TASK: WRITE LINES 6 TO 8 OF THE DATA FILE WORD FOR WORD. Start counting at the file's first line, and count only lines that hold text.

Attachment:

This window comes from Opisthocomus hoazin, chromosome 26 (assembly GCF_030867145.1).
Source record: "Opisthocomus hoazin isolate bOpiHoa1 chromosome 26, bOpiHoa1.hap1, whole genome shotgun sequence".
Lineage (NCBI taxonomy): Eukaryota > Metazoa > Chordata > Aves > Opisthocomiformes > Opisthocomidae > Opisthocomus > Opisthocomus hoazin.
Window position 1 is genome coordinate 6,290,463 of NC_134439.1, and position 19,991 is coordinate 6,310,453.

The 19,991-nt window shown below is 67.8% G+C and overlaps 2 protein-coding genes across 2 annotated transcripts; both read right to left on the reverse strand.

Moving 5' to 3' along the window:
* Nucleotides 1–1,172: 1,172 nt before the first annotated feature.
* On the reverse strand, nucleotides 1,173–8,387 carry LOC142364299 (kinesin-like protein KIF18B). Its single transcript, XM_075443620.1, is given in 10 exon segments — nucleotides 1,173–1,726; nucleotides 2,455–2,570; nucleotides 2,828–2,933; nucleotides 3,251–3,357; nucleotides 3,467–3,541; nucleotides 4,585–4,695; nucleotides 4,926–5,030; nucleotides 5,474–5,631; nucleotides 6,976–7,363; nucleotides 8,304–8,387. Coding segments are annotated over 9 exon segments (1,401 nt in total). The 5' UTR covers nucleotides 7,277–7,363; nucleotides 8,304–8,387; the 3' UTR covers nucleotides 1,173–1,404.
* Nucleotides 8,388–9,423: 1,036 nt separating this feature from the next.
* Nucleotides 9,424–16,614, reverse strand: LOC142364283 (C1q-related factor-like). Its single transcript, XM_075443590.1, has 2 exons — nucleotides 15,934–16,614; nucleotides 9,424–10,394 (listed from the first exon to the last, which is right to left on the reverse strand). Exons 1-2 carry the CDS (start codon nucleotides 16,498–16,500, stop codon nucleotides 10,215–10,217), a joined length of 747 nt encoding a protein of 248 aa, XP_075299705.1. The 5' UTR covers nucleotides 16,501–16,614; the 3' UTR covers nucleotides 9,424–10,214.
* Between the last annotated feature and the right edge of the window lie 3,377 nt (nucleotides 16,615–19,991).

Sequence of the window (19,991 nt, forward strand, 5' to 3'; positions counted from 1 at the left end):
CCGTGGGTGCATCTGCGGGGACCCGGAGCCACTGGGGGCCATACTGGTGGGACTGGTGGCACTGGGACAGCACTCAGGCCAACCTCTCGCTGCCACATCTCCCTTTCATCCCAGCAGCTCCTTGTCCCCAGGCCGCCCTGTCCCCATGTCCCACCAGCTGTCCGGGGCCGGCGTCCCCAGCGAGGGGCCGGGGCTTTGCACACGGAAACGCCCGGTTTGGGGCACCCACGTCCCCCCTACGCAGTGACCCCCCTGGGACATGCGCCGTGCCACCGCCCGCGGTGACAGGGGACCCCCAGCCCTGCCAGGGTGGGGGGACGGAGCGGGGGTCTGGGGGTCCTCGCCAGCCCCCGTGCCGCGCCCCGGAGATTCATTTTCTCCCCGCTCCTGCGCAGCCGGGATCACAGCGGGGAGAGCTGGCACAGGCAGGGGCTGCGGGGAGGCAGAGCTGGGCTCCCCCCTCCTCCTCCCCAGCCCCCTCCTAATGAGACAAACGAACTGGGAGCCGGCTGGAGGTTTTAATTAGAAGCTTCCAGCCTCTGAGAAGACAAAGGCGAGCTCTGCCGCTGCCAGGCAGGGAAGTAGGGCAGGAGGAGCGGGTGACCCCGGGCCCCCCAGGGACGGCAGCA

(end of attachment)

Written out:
Moving 5' to 3' along the window:
* Nucleotides 1–1,172: 1,172 nt before the first annotated feature.
* On the reverse strand, nucleotides 1,173–8,387 carry LOC142364299 (kinesin-like protein KIF18B). Its single transcript, XM_075443620.1, is given in 10 exon segments — nucleotides 1,173–1,726; nucleotides 2,455–2,570; nucleotides 2,828–2,933; nucleotides 3,251–3,357; nucleotides 3,467–3,541; nucleotides 4,585–4,695; nucleotides 4,926–5,030; nucleotides 5,474–5,631; nucleotides 6,976–7,363; nucleotides 8,304–8,387. Coding segments are annotated over 9 exon segments (1,401 nt in total). The 5' UTR covers nucleotides 7,277–7,363; nucleotides 8,304–8,387; the 3' UTR covers nucleotides 1,173–1,404.